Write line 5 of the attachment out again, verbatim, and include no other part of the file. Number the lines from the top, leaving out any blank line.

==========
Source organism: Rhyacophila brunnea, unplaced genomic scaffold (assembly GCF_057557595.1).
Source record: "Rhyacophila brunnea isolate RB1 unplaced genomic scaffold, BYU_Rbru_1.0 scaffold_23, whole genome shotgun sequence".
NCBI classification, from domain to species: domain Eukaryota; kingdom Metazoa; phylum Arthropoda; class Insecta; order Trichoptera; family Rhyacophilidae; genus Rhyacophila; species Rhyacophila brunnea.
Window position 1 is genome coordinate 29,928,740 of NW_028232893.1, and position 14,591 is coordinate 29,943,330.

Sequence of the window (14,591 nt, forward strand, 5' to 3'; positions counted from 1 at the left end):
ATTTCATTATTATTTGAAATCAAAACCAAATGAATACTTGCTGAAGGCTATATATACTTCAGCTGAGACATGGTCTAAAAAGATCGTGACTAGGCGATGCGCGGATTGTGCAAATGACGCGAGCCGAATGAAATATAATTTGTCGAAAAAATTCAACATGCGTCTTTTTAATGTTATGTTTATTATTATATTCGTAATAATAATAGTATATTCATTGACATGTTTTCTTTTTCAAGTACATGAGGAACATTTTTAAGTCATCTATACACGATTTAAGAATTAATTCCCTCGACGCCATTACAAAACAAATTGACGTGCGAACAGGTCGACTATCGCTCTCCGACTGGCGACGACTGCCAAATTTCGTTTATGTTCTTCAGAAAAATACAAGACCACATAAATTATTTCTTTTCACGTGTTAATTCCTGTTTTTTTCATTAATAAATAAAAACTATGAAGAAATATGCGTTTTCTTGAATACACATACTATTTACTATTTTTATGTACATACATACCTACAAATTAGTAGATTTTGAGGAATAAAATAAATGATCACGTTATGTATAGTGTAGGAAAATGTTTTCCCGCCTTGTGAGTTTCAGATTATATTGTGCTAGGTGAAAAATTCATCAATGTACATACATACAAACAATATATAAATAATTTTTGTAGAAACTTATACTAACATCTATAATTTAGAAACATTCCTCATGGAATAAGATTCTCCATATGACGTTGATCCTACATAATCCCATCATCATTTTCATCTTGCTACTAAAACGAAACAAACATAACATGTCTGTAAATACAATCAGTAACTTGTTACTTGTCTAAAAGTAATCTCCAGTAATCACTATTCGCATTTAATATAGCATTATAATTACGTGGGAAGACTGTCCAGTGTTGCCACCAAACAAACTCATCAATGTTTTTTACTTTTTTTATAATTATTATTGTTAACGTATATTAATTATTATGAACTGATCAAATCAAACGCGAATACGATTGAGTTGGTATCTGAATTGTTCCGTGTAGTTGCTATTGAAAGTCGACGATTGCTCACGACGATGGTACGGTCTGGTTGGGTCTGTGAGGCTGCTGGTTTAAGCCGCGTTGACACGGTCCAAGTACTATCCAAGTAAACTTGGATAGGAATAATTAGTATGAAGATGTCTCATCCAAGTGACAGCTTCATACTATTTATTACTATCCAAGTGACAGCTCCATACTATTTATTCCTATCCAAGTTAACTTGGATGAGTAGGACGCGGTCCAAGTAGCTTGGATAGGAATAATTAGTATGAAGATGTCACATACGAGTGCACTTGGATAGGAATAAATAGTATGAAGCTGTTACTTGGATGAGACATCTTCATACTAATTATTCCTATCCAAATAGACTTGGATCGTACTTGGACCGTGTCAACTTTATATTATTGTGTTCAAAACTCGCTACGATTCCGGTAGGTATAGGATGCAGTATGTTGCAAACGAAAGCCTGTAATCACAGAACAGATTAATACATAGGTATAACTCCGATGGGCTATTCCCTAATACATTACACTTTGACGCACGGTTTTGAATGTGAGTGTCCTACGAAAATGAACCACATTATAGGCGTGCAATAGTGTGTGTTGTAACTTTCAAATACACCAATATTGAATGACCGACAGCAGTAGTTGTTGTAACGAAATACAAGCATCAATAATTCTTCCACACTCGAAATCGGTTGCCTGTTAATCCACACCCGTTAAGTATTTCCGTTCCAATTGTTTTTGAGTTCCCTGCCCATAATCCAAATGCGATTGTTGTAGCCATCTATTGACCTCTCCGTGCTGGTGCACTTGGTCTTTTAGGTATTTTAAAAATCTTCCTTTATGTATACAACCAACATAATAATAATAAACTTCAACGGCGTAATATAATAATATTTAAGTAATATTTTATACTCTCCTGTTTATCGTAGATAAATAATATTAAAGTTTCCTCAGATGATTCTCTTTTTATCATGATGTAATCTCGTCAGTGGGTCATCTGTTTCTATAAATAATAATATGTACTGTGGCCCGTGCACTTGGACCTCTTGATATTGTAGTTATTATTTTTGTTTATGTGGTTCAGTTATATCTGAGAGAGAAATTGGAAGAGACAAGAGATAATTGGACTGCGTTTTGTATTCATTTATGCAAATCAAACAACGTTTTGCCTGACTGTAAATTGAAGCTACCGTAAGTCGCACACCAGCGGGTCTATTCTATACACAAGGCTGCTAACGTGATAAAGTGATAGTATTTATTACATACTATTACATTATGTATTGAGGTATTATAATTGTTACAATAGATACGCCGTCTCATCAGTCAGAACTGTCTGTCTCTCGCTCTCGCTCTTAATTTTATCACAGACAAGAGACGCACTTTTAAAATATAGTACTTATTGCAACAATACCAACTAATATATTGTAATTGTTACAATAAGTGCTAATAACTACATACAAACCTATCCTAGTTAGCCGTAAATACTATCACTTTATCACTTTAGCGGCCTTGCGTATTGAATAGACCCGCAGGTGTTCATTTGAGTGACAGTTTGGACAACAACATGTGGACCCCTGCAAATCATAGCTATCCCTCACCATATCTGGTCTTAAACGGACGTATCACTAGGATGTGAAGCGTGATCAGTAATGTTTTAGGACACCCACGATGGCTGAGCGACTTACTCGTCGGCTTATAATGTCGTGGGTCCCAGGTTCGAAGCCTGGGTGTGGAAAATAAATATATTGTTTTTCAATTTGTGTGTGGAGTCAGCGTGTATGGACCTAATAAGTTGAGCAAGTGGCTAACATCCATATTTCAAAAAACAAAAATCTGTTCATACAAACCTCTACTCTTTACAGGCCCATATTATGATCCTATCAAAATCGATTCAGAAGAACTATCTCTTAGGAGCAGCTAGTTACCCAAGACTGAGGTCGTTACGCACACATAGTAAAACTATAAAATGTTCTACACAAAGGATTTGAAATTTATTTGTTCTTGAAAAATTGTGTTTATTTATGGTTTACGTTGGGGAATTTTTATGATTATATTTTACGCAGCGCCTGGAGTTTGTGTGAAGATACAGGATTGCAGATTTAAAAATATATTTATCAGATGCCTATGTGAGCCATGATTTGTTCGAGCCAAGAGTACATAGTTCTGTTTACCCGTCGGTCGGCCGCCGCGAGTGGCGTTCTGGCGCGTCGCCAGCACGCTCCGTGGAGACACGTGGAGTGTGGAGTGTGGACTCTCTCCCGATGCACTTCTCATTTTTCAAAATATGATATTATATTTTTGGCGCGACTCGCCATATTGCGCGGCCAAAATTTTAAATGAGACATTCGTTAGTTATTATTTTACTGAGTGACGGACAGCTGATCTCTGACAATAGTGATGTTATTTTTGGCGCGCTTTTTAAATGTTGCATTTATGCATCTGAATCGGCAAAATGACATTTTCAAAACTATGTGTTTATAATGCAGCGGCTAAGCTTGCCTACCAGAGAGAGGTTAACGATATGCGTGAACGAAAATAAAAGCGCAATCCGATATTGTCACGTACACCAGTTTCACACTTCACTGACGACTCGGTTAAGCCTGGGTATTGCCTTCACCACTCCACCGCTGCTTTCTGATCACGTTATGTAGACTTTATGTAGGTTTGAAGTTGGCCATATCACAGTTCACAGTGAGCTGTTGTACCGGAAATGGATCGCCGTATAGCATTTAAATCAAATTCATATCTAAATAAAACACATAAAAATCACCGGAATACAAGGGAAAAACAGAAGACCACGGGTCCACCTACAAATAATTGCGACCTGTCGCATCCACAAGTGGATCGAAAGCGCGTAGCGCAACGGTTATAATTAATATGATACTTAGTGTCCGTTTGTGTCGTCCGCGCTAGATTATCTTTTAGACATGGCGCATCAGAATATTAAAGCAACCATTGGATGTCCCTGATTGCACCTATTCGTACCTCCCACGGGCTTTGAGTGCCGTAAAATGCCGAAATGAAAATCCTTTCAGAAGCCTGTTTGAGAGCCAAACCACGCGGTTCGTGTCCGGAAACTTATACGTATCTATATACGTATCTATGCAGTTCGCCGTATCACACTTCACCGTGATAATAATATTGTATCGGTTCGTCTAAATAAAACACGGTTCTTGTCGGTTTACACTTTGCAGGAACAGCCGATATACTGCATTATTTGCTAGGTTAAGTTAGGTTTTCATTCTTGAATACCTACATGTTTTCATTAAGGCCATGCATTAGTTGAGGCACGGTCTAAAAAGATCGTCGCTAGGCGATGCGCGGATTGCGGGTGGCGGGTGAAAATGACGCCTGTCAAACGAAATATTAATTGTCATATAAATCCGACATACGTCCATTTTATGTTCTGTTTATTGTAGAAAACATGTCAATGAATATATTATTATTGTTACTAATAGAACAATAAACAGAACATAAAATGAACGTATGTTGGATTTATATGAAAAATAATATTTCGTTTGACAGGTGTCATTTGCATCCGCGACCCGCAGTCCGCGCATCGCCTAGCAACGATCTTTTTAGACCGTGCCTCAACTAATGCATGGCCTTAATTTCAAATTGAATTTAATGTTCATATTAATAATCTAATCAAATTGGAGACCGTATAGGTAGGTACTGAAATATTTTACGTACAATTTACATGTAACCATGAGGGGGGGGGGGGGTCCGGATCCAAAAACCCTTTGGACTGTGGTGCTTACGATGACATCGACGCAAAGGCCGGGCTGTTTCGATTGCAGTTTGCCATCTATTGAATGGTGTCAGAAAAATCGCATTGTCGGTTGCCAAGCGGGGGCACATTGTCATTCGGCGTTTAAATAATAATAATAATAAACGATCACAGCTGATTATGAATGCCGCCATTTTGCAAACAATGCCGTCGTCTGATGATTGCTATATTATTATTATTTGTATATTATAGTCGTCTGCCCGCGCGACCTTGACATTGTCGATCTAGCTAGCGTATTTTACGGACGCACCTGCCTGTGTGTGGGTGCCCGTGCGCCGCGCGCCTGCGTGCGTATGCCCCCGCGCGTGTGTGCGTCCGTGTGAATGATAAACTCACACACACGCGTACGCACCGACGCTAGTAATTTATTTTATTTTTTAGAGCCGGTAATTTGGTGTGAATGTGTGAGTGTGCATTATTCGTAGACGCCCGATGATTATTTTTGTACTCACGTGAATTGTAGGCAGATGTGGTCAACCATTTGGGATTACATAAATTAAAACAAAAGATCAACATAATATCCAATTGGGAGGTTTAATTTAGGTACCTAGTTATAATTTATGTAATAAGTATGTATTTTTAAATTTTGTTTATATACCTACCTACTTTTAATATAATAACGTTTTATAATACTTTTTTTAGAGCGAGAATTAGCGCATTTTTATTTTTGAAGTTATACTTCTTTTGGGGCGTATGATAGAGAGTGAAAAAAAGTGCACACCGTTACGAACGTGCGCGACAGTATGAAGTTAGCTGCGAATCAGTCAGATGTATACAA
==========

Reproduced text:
Sequence of the window (14,591 nt, forward strand, 5' to 3'; positions counted from 1 at the left end):